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Locally produced short film garnering festival awards for High Rise Studios

Tyler Peacock and Jaden Goetz play the two young offenders in The Elmira Case, a short documentary film about the 1974 vandalism spree that led to the first application of restorative justice in Canada. The movie, produced by the Waterloo Region-based Rosco Film company, premiered Mar. 21 at the Peace on Earth Film in Chicago. [Submitted]

 

Superhero powers, mysterious locations and damaged characters seem to be the winning formula for High Rise Studio’s newest short film, Transference, which has already brought home top prize at two film festivals early in the season.

On set of Transference, winner of best sci-fi film at the Toronto Short Film Festival and best short film at GeekFest Film Fest, in Atlantic City.  [Submitted]
On set of Transference, winner of best sci-fi film at the Toronto Short Film Festival and best short film at GeekFest Film Fest, in Atlantic City. [Submitted]
The producer and director of the Conestogo-based studio, Matthew Ninaber, says the nine-minute-long film is actually a pitch video for a longer feature film they’re planning.

“It follows three characters that all come from broken down homes and they have kind of superpowers, but it’s more of a coming of age story and find your place in the world,” Ninaber said. “It introduces a lot of these characters, it introduces the world. Before we made the feature we wanted to see if people were interested, if we had something that people hadn’t seen before.”

They’ve just begun their film fest circuit for the year. They won best sci-fi at the Toronto Short Film Festival and then best short film at GeekFest Film Fest, which was in Atlantic City.

“So far the response has been amazing and people are really excited for us to keep on developing the story,” Ninaber said.

As with all of his work, Ninaber didn’t go far from home to film the video. They used a farm off Sawmill Road and a house off Bloomingdale Road for their sets.

“It’s a very old house so when you watch the film both locations are kind of terrifying and we haven’t sort of seen that in a superhero movie,” Ninaber said. “We’ve put it in a very dark and creepy world and people are really being drawn to that. It’s been a lot of fun.”

The inspiration for the film came from creative writer Aaron Tomlin. Ninaber said he had been pondering the idea of how do you protect a superhero when you’re not special yourself. The boy in the film, Joshua, is tasked with raising his younger sister.

“He gets to a place where he realizes his sister has something very special about her and he doesn’t know what to do about that,” Ninaber said.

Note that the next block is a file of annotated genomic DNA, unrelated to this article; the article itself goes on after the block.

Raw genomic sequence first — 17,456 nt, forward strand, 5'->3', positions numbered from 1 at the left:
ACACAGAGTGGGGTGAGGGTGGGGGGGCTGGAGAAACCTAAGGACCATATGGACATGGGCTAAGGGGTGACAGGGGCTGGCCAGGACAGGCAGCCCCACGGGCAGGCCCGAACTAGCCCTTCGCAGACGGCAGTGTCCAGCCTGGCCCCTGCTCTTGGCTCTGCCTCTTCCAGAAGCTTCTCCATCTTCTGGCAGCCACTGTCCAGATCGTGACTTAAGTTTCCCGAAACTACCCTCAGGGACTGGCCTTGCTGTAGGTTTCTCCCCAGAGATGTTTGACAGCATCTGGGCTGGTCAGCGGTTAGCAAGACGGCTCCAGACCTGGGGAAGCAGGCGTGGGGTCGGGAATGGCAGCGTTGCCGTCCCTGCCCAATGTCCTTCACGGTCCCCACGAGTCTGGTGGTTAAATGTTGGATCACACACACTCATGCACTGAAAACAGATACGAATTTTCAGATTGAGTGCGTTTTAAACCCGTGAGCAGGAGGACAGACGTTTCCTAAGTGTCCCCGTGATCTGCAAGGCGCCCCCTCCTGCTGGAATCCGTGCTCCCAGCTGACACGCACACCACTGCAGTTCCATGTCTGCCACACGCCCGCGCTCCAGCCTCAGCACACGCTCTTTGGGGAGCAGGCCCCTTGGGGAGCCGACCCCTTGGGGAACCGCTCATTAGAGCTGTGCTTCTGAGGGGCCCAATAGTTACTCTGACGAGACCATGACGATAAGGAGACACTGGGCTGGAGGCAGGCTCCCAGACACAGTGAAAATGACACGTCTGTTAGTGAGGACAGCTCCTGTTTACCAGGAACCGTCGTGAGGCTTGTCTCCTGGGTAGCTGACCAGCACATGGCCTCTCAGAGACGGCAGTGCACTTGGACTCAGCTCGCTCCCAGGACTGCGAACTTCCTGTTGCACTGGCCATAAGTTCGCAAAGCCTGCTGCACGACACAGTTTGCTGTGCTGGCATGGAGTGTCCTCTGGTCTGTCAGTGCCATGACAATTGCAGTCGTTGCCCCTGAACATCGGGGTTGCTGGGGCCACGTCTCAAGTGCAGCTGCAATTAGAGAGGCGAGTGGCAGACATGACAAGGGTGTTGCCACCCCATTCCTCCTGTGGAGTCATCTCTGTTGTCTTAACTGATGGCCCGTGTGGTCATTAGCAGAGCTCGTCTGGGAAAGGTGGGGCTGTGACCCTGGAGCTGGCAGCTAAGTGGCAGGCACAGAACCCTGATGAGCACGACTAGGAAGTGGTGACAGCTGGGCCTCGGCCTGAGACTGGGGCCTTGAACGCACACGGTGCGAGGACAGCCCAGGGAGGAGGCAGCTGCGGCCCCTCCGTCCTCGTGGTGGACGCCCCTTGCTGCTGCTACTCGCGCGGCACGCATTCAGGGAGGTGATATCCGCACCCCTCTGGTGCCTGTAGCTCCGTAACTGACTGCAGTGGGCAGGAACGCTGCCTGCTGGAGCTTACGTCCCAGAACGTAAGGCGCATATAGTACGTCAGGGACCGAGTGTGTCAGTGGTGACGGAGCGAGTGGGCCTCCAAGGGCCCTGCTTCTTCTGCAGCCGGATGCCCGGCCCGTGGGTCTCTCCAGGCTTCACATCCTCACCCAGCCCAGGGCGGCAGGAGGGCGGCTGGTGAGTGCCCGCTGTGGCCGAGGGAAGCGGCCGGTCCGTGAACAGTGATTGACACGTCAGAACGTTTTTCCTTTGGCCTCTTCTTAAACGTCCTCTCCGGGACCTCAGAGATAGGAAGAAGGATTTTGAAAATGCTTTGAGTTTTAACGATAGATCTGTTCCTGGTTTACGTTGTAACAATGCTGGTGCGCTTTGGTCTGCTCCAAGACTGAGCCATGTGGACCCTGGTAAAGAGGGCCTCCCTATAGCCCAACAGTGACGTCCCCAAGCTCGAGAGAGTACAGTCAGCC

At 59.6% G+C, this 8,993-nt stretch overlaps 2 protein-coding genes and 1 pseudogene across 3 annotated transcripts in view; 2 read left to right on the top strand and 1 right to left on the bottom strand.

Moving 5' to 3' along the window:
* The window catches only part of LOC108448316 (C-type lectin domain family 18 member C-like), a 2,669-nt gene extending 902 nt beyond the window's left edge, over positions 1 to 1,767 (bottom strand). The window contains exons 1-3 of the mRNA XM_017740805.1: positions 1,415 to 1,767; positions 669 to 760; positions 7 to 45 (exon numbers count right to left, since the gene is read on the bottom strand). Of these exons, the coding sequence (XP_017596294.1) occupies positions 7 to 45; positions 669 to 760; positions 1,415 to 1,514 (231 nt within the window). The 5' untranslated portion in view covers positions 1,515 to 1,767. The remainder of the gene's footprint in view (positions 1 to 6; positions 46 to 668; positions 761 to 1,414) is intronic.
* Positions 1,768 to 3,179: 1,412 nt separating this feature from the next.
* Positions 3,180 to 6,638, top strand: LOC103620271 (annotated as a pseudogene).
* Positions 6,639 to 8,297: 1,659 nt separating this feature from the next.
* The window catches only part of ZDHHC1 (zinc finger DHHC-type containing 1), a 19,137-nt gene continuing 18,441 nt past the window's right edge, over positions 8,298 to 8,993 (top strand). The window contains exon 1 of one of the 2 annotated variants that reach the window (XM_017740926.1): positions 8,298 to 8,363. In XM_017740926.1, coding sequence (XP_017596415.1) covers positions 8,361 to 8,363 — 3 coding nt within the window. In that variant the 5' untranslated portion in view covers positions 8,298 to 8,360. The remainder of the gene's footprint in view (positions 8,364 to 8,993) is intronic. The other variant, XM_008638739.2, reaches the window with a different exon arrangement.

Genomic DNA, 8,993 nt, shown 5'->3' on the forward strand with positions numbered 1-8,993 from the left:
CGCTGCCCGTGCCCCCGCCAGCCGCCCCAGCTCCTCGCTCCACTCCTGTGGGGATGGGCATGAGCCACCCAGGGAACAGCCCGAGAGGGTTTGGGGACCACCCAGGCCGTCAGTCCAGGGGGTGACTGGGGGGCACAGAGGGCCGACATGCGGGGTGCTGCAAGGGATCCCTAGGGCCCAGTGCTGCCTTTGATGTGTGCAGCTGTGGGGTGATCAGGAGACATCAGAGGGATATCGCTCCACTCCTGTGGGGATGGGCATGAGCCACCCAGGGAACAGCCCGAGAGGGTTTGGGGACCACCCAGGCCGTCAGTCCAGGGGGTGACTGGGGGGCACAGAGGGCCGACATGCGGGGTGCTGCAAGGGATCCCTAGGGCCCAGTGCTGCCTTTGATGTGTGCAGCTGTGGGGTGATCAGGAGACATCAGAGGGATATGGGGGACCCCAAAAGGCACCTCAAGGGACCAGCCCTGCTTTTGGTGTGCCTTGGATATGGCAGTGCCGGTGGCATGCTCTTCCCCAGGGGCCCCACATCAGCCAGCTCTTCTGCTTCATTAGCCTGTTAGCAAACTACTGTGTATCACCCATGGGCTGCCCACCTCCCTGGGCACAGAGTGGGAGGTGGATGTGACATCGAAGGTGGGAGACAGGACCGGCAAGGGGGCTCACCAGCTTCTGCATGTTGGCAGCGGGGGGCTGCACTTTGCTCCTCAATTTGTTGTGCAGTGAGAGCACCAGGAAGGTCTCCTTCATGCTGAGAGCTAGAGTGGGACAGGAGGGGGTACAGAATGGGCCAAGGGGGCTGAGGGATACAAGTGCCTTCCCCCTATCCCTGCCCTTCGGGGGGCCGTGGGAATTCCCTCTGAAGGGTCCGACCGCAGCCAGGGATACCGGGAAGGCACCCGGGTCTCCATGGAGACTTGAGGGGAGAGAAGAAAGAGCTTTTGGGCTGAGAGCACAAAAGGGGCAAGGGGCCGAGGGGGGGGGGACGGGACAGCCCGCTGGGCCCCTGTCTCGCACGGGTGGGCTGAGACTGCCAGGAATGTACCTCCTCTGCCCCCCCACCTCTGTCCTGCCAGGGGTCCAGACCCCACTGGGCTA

The plans for the film include a few more film festival stops and meeting with different people to get feedback on what works. If audience response continues to be positive and investors come through they’re hoping to shoot the feature-length film after the summer.

“We’re hoping that we’re going to be filming this fall, all in town, locally,” Ninaber said. “It’s very daunting but the response that we keep getting from people keeps encouraging us to keep going with it.”

They’re also busy looking at more locations they can shoot in, while keeping up with promotional material for clients like Blackberry and Kijiji.

He notes the video can’t be viewed online, but it’s worth it to see it in the theatre at upcoming film fests.

“Sound is so important,” Ninaber said. “We love when we get to show our movie in a theatre and really hear the texture and the elements.  I think we spent as much time building the sound score as we did filming the movie.”

For those who may be tired of the typical superhero movie, and think everything’s been overdone in film, Ninaber says think again,

“We’re really mixing up different genres with this movie and I think that’s what makes it special,” Ninaber said. “You get hoodwinked in a really good way and we’re hoping to keep that going through the whole feature.”

If Transference comes to fruition, this will mark the third feature film High Rise has put out since 2012. Last Run came out in 2012, followed by Extraction Day in 2014.

“It’s very competitive. One festival we got in to we asked how many submissions they got, they got 500,” he said. “The fact we got accepted into the festival blows our mind. The fact we’ve won two already is amazing.”

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